Imprinted in spirals; whorls, cup and ring markings; Bridie’s (St Brigid’s) connection with Liverpool is made clear.
Brigid’s imprint can also be found in footprints marked on the ancient Calderstones; stones believed to come from a passage grave, like New Grange in Ireland.
See these images for more details: Calderstones image 1 | Calderstones image 2 | Caldestones image 3 | Caldestones image 4
Taking in Hope Street, walk with Judy Mazonowicz, long-time St Brigid champion and author of The Transformations of Brigid. Judy will discuss the different aspects of Bridie -also known as St Brigid and St Bridgitte- on a route bridging time and faith.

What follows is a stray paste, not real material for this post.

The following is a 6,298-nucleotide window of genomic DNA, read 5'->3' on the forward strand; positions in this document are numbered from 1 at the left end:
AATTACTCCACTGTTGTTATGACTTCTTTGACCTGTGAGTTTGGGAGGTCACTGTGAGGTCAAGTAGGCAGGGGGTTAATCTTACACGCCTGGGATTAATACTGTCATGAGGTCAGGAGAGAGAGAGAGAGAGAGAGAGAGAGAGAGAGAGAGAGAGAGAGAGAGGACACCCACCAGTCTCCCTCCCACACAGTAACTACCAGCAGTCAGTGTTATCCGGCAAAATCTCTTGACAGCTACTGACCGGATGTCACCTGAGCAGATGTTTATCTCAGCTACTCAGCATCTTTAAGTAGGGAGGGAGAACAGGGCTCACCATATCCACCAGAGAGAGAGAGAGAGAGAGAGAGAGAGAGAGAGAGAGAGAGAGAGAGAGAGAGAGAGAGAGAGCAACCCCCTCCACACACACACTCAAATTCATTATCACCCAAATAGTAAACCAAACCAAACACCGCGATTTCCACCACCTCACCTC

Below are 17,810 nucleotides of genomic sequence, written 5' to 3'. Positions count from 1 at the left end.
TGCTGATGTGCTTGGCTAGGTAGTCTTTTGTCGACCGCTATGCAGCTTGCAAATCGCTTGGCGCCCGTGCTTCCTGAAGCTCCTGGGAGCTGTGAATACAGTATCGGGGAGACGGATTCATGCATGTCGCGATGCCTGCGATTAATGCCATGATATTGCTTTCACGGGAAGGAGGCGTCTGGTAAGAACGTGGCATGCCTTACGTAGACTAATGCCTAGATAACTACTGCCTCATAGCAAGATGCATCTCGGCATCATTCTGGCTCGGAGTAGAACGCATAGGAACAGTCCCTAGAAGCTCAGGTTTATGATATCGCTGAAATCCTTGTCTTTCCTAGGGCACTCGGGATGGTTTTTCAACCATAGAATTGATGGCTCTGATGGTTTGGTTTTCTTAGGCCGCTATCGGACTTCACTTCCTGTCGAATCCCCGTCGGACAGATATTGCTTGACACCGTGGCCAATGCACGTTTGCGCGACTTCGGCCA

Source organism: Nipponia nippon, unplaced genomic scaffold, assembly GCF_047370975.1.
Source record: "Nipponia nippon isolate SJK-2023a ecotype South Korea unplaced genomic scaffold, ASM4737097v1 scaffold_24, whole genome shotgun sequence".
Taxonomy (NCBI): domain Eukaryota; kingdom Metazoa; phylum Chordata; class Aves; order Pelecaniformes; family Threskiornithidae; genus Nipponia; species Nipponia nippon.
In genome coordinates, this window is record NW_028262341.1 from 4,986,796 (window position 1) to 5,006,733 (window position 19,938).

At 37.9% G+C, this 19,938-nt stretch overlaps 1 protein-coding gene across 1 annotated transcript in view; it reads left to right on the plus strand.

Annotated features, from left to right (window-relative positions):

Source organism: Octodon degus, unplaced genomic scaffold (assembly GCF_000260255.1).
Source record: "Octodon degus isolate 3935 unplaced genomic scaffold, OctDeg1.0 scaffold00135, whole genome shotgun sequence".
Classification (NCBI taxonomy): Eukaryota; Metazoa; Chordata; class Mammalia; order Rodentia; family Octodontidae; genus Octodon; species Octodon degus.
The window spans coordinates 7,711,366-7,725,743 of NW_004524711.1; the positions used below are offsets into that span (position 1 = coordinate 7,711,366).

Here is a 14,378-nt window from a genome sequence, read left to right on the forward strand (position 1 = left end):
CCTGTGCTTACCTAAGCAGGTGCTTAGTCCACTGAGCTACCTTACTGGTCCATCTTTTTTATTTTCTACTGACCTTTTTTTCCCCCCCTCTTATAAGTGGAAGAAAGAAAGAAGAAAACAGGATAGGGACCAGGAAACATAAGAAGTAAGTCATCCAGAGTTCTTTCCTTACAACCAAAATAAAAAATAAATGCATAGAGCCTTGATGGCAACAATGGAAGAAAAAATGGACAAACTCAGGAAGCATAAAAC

As has become tradition on Imbolc, the cross-quarter Pagan festival, you will join others at Bridie’s Well in St James’s Gardens at 1pm. Here, you’ll share poetry, songs, and contributions that celebrate the first stirrings of spring.
This is a significant year in the recognisition of St Brigid, as Ireland celebrates its first public holiday in her honour.
People wishing to join the walk should book here. Those who wish to meet at the well should join at 1pm.
Walk bookers will receive confirmation of the start point closer to the time of the walk. It will be on -or near- Hope Street. We advise you to
- wear weather appropriate clothing
- bring sunscreen/umbrellas (as conditions dictate), and
- suggest bringing water to drink as needed
- you are also invited to bring a canister to take water from the well.
The walk is funded by Arts Council England.
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